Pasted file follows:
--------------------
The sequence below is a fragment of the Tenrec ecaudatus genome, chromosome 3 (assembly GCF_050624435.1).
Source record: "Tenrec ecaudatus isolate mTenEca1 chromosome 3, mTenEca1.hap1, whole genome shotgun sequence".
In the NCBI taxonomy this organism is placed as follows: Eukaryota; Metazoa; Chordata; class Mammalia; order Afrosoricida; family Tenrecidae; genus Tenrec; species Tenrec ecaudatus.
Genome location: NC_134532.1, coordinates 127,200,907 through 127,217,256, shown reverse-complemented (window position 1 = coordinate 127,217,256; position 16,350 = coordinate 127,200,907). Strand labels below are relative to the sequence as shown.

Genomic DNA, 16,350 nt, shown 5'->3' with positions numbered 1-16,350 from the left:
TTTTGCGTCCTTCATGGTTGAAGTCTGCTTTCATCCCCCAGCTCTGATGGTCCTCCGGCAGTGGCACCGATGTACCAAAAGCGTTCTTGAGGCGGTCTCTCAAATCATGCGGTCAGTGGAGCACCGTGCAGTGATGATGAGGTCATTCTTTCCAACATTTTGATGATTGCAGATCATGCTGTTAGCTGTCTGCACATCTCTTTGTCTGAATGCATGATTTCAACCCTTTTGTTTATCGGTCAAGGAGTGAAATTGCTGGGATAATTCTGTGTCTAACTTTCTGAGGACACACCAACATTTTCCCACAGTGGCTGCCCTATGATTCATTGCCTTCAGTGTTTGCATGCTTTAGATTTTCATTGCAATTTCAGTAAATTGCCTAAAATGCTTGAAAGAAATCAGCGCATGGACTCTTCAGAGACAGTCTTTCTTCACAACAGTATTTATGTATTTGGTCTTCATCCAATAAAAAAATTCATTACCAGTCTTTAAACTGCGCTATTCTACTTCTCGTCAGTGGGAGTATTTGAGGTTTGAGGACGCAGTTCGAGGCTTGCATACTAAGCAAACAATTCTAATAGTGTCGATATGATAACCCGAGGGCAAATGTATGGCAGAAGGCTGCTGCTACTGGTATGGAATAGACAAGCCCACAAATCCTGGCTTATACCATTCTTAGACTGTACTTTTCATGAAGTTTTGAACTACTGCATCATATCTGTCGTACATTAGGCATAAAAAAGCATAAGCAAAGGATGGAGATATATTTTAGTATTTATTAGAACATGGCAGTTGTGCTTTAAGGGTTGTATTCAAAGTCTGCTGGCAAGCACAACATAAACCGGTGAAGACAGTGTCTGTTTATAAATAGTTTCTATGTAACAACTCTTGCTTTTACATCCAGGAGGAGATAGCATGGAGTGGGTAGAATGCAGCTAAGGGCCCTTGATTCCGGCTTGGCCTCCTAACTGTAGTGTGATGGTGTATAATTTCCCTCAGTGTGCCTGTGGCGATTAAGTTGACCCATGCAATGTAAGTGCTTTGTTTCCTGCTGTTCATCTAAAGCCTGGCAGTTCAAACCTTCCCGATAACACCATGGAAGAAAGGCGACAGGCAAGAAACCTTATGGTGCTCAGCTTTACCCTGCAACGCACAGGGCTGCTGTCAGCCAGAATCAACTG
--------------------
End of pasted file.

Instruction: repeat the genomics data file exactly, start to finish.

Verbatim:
The sequence below is a fragment of the Tenrec ecaudatus genome, chromosome 3 (assembly GCF_050624435.1).
Source record: "Tenrec ecaudatus isolate mTenEca1 chromosome 3, mTenEca1.hap1, whole genome shotgun sequence".
In the NCBI taxonomy this organism is placed as follows: Eukaryota; Metazoa; Chordata; class Mammalia; order Afrosoricida; family Tenrecidae; genus Tenrec; species Tenrec ecaudatus.
Genome location: NC_134532.1, coordinates 127,200,907 through 127,217,256, shown reverse-complemented (window position 1 = coordinate 127,217,256; position 16,350 = coordinate 127,200,907). Strand labels below are relative to the sequence as shown.

Genomic DNA, 16,350 nt, shown 5'->3' with positions numbered 1-16,350 from the left:
TTTTGCGTCCTTCATGGTTGAAGTCTGCTTTCATCCCCCAGCTCTGATGGTCCTCCGGCAGTGGCACCGATGTACCAAAAGCGTTCTTGAGGCGGTCTCTCAAATCATGCGGTCAGTGGAGCACCGTGCAGTGATGATGAGGTCATTCTTTCCAACATTTTGATGATTGCAGATCATGCTGTTAGCTGTCTGCACATCTCTTTGTCTGAATGCATGATTTCAACCCTTTTGTTTATCGGTCAAGGAGTGAAATTGCTGGGATAATTCTGTGTCTAACTTTCTGAGGACACACCAACATTTTCCCACAGTGGCTGCCCTATGATTCATTGCCTTCAGTGTTTGCATGCTTTAGATTTTCATTGCAATTTCAGTAAATTGCCTAAAATGCTTGAAAGAAATCAGCGCATGGACTCTTCAGAGACAGTCTTTCTTCACAACAGTATTTATGTATTTGGTCTTCATCCAATAAAAAAATTCATTACCAGTCTTTAAACTGCGCTATTCTACTTCTCGTCAGTGGGAGTATTTGAGGTTTGAGGACGCAGTTCGAGGCTTGCATACTAAGCAAACAATTCTAATAGTGTCGATATGATAACCCGAGGGCAAATGTATGGCAGAAGGCTGCTGCTACTGGTATGGAATAGACAAGCCCACAAATCCTGGCTTATACCATTCTTAGACTGTACTTTTCATGAAGTTTTGAACTACTGCATCATATCTGTCGTACATTAGGCATAAAAAAGCATAAGCAAAGGATGGAGATATATTTTAGTATTTATTAGAACATGGCAGTTGTGCTTTAAGGGTTGTATTCAAAGTCTGCTGGCAAGCACAACATAAACCGGTGAAGACAGTGTCTGTTTATAAATAGTTTCTATGTAACAACTCTTGCTTTTACATCCAGGAGGAGATAGCATGGAGTGGGTAGAATGCAGCTAAGGGCCCTTGATTCCGGCTTGGCCTCCTAACTGTAGTGTGATGGTGTATAATTTCCCTCAGTGTGCCTGTGGCGATTAAGTTGACCCATGCAATGTAAGTGCTTTGTTTCCTGCTGTTCATCTAAAGCCTGGCAGTTCAAACCTTCCCGATAACACCATGGAAGAAAGGCGACAGGCAAGAAACCTTATGGTGCTCAGCTTTACCCTGCAACGCACAGGGCTGCTGTCAGCCAGAATCAACTG